Monday, May 21, 2018

Nature of the Beast: The Dark Backward

There are a lot of people who look at the Sword & Sorcery genre (or subgenre) as one that has passed its prime and is no longer relevant. That it is inherently outdated – a relic of another era, incapable of change or growth, best forgotten. They see it as sexist and racist, a pulp genre filled with tasteless gore and tawdry sex, taking place in poorly-drawn worlds filled with intentional brutality. A curiosity of interest only to teenaged boys and basement-dwelling grognards.

I don’t believe that, obviously. I just think the trappings of the genre have obscured the real strengths it was built on. I think the concept of the genre is clean, clear, and almost infinitely adaptable, and that there’s a good reason why the classics that have been written in the form continue to be read almost a hundred years after Howard first set down “The Shadow Kingdom”. Since then, a lot of different writers have taken their own swings at the genre, and proved that it can work in a lot of different ways.

So what happened? I think mostly it was three things that condemned S&S to struggle as a kind of fringe genre in fiction: Imitation, Bad Writing, and Popularization.

Imitation has been the bane of the form since the beginning. Howard did his early S&S stories so well, that often writers have simply been dragged into a pale imitation of him, rather than expanding the genre and finding their own way. To this day publishers pay for pastiches of his work, rather than invest in new writers. Lesser authors fell into aping their forebears, rather than seeing under the hood to what made Sword & Sorcery really work.

And that led to the second plague: Just bad fucking books. Because S&S is violent and lurid, it was seen as easy, just as a lot of writers have assumed that pulp was easy to do just because it looked easy. They didn’t grasp the need for tight plotting and the necessity of handling sex and violence with care and taste. The same way that horror fiction is often allowed to devolve into a welter of gore and jump scares by writers who only see the surface, too often S&S was considered brainless crap even by the people making it, and thus they didn’t even try to do it well. A slurry of terrible, terrible books flooded the market and set the standard, without anything of genuine quality to counteract it.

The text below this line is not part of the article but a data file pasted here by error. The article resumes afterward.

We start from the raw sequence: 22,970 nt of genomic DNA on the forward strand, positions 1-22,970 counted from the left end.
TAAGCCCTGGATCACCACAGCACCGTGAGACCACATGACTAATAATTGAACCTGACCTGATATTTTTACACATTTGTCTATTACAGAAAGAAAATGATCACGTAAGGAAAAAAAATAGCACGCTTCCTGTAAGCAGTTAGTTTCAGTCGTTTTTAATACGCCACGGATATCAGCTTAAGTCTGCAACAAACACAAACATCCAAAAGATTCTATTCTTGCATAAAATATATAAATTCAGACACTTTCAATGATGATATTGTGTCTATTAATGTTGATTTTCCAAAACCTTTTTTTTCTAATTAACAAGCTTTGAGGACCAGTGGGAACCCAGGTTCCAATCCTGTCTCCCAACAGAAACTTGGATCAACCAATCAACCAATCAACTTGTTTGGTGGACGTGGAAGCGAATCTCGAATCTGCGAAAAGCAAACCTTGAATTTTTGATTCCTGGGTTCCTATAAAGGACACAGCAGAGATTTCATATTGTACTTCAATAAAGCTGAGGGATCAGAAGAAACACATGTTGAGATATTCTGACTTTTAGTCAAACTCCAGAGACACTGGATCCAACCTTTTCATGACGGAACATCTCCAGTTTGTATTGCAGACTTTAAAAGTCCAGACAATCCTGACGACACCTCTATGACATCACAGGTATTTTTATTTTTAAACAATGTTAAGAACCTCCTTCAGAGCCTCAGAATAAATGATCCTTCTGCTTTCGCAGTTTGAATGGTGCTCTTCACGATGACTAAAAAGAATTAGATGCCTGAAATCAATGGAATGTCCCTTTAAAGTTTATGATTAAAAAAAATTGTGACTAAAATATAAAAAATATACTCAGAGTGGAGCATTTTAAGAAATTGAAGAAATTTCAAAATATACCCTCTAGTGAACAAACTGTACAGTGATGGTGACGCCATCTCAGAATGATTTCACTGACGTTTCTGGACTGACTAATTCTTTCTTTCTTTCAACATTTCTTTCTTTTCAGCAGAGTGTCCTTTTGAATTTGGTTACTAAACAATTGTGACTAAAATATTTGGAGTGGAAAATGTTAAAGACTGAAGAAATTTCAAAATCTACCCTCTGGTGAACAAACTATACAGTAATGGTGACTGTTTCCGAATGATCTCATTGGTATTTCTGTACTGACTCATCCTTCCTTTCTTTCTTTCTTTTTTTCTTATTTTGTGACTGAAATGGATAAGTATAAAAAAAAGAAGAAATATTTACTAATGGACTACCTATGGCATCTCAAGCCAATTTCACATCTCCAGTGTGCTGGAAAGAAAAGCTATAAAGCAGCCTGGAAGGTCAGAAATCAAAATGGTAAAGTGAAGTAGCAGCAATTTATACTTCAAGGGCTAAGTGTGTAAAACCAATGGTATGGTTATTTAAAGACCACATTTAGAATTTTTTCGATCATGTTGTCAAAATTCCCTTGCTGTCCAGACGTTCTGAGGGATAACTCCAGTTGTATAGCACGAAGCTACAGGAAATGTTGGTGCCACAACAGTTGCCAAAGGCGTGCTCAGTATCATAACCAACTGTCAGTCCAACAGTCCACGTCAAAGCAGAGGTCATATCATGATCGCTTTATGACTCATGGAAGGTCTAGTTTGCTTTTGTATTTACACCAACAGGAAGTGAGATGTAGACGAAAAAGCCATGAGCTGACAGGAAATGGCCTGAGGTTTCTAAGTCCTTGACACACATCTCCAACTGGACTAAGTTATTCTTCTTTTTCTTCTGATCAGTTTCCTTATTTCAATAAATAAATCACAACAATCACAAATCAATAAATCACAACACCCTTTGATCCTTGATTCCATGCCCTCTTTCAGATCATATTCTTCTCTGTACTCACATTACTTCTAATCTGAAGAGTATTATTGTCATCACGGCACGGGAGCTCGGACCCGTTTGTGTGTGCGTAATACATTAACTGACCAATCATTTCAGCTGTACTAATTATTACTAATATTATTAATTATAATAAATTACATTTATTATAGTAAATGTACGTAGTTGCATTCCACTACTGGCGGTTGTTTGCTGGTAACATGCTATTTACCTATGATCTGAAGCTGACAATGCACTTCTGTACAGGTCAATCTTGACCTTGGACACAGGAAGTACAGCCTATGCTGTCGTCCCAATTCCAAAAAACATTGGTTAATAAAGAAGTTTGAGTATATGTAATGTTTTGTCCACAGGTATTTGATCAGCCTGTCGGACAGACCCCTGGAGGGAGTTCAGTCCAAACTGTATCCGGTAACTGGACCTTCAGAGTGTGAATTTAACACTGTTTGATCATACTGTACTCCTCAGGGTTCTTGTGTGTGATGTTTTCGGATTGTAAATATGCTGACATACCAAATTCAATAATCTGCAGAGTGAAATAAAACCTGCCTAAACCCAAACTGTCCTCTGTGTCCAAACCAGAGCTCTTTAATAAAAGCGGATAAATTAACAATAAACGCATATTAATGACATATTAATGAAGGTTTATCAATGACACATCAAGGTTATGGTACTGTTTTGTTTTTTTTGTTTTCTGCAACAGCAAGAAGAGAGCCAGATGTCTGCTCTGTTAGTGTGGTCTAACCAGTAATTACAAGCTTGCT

Thus the popularization of Sword & Sorcery was largely left to movie and comic book images, or lurid covers of the aforementioned terrible books led to the absorption of the standard pulp images almost by osmosis: naked women, bloody swords, monsters, oiled-up musclemen. A generation grew up with that as all they knew about the genre, that and it was trash literature, only suitable for dummies.

Does it have to be this way? Obviously not. I don’t think any genre is doomed by what has gone before. I think we just have to be willing to dig down past the surface, engage with what really makes it compelling, and not just slap the standard trappings on the outside and call it done.

Sword & Sorcery needs to be dark and set in a morally ambiguous world with conflicted characters. It needs violence and the promise of violence. It needs a world in conflict, without clear boundaries and without some glorious past. The world should be filled with harsh landscapes, dangerous cities, and with a strong vein of eldritch horror woven through it.

Beyond that, the whole thing is open. You don’t have to write about naked barbarians with rippling muscles. The story doesn’t need to have slave girls in brass pasties and racist stereotypes standing in for wizards. You don’t need to have a world that looks like northern Europe, or any white people at all. You don’t need virgin sacrifices or temples full of evil brown people. I mean, you can have those things if you want, but not having them does not make the story something other than Sword & Sorcery if the core is there.

Because if S&S wants to recover and become a vital, living genre again – rather than a pure nostalgia trip – then it has to move forward. It has to find ways to reinterpret the classic ideas of the form in new ways, it has to stop consciously aping the tropes and style of fiction from 80 years ago. I believe that can be done without turning it into something else. I believe Sword & Sorcery can move forward.

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